A charcuterie board is a step up from a traditional cheese board. It’s an array of cured meats, cheeses, pates, preserves and crackers with a dash of fresh fruits, berries and nuts. When creating your board, be mindful of your choices. Choose fruits that won’t turn in color when exposed to the air. Fruits such as bananas turn brown and look less appetizing over time. Also, leaving a bit of the stem on fruits and vegetables can make them easier to pick up with your hands, without the use of a fork. It also adds a little texture/contrast and color. A great example would be radishes, strawberries, cherries and grapes. I like to provide a mixture of spreadable and firm cheeses that can be cut into small bite-sized cubes or sliced to fit the size of a cracker. The same applies to olives. You have the ability to display a mixture of whole olives as well as a tapenade (A spreadable mixture of finely diced olives, capers and sometimes anchovies) Preserves can be spread over the top of a wedge of cheese, spooned directly onto the board or placed in a small dish. I like to place preserves in a dish to avoid contact with other items. Dried fruits or nuts work as a great barrier to keep items separate. Fresh herbs and edible flowers also add great color and aroma to the board.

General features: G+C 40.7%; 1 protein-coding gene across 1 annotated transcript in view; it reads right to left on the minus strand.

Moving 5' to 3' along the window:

When deciding on placement, think of what items you would want to eat together on a cracker. Try to keep fruit separate from items like olives or capers unless additional salt adds to the fruit’s flavor. Instead place fruits next to nuts or cheeses. Wellington crackers are a perfect addition to your charcuterie board. The variety of flavors and textures give you great options without overpowering any item you choose to place on the cracker. When styling your board to include crackers, try not to place crackers too close to soft cheeses or fruits where they can absorb their moisture and become wet or stale.